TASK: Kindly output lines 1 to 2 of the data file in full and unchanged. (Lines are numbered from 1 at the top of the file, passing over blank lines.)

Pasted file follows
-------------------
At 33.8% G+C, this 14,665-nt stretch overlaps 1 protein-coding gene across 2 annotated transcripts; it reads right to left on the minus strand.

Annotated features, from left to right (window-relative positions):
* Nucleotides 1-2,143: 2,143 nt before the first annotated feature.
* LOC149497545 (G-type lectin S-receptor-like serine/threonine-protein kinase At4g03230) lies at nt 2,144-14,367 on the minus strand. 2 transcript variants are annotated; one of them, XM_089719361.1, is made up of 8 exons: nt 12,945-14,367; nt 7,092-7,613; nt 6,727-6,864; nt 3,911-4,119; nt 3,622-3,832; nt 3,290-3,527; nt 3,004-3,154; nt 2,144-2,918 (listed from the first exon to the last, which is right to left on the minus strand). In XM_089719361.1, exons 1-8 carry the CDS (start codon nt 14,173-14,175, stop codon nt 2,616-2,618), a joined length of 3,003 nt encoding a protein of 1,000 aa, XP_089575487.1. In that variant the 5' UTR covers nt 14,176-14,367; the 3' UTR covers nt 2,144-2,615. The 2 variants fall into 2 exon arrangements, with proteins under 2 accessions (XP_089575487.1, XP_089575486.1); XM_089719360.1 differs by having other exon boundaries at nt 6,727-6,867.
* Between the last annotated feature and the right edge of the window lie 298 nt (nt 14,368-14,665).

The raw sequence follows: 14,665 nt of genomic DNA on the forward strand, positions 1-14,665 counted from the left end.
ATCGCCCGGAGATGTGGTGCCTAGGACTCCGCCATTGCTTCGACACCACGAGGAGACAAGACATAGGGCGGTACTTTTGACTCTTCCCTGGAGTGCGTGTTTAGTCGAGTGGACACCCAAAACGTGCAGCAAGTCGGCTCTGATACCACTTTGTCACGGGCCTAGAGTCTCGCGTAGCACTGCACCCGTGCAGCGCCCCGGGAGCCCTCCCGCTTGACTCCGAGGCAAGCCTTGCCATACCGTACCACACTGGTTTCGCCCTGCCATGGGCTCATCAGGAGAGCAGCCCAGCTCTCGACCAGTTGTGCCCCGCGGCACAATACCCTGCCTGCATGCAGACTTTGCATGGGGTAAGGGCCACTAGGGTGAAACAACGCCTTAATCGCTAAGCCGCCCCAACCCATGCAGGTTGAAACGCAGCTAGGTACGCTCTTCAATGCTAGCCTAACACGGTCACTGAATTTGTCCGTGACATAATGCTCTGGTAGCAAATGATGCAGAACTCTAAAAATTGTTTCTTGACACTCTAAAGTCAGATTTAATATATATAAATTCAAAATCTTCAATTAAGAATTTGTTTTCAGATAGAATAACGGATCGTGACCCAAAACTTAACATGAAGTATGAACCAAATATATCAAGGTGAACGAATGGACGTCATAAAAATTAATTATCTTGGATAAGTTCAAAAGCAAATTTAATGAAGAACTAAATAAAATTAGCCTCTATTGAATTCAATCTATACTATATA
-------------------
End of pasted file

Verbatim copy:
At 33.8% G+C, this 14,665-nt stretch overlaps 1 protein-coding gene across 2 annotated transcripts; it reads right to left on the minus strand.

Annotated features, from left to right (window-relative positions):